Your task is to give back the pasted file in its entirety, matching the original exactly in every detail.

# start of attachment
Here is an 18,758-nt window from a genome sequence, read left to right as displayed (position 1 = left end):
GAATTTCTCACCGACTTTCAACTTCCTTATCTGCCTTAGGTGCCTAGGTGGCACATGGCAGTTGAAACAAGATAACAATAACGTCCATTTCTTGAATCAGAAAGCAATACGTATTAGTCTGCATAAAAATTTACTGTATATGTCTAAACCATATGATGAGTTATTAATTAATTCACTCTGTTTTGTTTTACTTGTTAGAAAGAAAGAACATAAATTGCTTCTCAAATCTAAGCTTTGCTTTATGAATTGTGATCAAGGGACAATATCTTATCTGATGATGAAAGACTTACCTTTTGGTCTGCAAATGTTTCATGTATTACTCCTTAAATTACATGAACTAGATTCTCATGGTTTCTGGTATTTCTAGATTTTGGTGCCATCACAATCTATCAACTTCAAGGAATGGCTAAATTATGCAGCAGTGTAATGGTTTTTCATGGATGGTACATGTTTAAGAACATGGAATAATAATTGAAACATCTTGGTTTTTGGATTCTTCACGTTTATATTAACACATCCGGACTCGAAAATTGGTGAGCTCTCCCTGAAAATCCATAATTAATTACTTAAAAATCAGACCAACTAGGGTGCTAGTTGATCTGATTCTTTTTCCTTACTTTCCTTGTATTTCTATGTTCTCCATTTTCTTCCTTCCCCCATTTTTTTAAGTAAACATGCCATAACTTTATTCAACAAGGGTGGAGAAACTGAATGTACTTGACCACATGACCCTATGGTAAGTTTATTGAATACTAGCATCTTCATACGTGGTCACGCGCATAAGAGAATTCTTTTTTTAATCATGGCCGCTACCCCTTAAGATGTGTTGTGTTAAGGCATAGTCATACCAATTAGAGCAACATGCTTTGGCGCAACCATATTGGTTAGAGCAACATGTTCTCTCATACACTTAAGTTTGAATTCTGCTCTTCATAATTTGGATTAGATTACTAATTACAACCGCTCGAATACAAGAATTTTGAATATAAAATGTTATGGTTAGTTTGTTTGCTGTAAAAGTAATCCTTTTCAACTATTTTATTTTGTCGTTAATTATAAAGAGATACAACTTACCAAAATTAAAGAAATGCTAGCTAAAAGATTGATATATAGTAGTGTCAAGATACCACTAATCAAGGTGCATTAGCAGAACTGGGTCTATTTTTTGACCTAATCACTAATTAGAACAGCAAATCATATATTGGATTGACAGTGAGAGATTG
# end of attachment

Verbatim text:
Here is an 18,758-nt window from a genome sequence, read left to right as displayed (position 1 = left end):
GAATTTCTCACCGACTTTCAACTTCCTTATCTGCCTTAGGTGCCTAGGTGGCACATGGCAGTTGAAACAAGATAACAATAACGTCCATTTCTTGAATCAGAAAGCAATACGTATTAGTCTGCATAAAAATTTACTGTATATGTCTAAACCATATGATGAGTTATTAATTAATTCACTCTGTTTTGTTTTACTTGTTAGAAAGAAAGAACATAAATTGCTTCTCAAATCTAAGCTTTGCTTTATGAATTGTGATCAAGGGACAATATCTTATCTGATGATGAAAGACTTACCTTTTGGTCTGCAAATGTTTCATGTATTACTCCTTAAATTACATGAACTAGATTCTCATGGTTTCTGGTATTTCTAGATTTTGGTGCCATCACAATCTATCAACTTCAAGGAATGGCTAAATTATGCAGCAGTGTAATGGTTTTTCATGGATGGTACATGTTTAAGAACATGGAATAATAATTGAAACATCTTGGTTTTTGGATTCTTCACGTTTATATTAACACATCCGGACTCGAAAATTGGTGAGCTCTCCCTGAAAATCCATAATTAATTACTTAAAAATCAGACCAACTAGGGTGCTAGTTGATCTGATTCTTTTTCCTTACTTTCCTTGTATTTCTATGTTCTCCATTTTCTTCCTTCCCCCATTTTTTTAAGTAAACATGCCATAACTTTATTCAACAAGGGTGGAGAAACTGAATGTACTTGACCACATGACCCTATGGTAAGTTTATTGAATACTAGCATCTTCATACGTGGTCACGCGCATAAGAGAATTCTTTTTTTAATCATGGCCGCTACCCCTTAAGATGTGTTGTGTTAAGGCATAGTCATACCAATTAGAGCAACATGCTTTGGCGCAACCATATTGGTTAGAGCAACATGTTCTCTCATACACTTAAGTTTGAATTCTGCTCTTCATAATTTGGATTAGATTACTAATTACAACCGCTCGAATACAAGAATTTTGAATATAAAATGTTATGGTTAGTTTGTTTGCTGTAAAAGTAATCCTTTTCAACTATTTTATTTTGTCGTTAATTATAAAGAGATACAACTTACCAAAATTAAAGAAATGCTAGCTAAAAGATTGATATATAGTAGTGTCAAGATACCACTAATCAAGGTGCATTAGCAGAACTGGGTCTATTTTTTGACCTAATCACTAATTAGAACAGCAAATCATATATTGGATTGACAGTGAGAGATTG